Contains Illustrations, Bibliography, Index
Ross Willmot is Executive Director of the Ontario Association for
Well researched and well told, this is the disturbing story of 33 infants who died under mysterious circumstances as patients of Toronto’s Hospital for Sick Children in 1980-1981. The author, Chief Researcher at CBC National TV News, has worked at this revered institution as a Registered Nursing Assistant and has had experience there as patient and parent of a patient. She sifts in vain through the massive evidence collected in the $2.8 million Grange Commission, which lasted almost four years. Her questions remain. Were the deaths coincidence, accident, or were they murders?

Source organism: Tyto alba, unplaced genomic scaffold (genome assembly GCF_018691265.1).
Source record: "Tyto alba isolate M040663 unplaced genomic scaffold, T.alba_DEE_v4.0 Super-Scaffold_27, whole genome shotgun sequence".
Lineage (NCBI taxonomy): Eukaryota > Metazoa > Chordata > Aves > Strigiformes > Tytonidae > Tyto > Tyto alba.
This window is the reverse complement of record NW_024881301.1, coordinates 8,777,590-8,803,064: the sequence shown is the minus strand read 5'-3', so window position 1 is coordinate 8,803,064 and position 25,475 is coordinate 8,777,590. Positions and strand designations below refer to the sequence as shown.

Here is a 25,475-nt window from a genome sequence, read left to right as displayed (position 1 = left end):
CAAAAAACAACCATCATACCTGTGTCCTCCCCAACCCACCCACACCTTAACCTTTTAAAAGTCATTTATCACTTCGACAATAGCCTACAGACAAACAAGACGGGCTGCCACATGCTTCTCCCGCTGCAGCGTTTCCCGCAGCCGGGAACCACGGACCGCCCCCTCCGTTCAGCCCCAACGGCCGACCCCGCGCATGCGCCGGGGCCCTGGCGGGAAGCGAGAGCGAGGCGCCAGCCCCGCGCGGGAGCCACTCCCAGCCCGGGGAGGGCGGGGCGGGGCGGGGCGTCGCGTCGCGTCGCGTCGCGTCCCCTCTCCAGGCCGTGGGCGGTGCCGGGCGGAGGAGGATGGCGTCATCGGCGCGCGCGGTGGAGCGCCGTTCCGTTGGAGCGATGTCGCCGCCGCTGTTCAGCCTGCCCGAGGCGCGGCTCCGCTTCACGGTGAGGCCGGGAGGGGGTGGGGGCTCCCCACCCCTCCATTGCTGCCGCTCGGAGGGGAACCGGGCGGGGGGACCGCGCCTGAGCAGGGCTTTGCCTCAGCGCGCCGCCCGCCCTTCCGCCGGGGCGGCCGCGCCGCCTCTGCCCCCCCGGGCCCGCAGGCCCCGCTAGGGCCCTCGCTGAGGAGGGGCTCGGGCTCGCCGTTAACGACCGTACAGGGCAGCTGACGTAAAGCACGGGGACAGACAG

The investigations into the deaths became the media event of the time, and repercussions in the public eye continue to the present. The many central players and their positions are listed and identified as in a Shakespearean tragedy. Groups and individuals and their roles are realistically characterized in depth. The civil rights of the nurses attending the babies were abused, declares the author, and as a result there has been a change in the relationship between nurses and doctors. Nurse Susan Nelles was exonerated and recipient of damages. The career of Phyllis Trainer was damaged irreparably. Police and forensic experts still think a number of the children were killed with an overdose of digoxin, a cardiac drug. The verbal battles of lawyers continue. Parents suffered agony for years and were compensated eventually even though the Hospital did not admit guilt.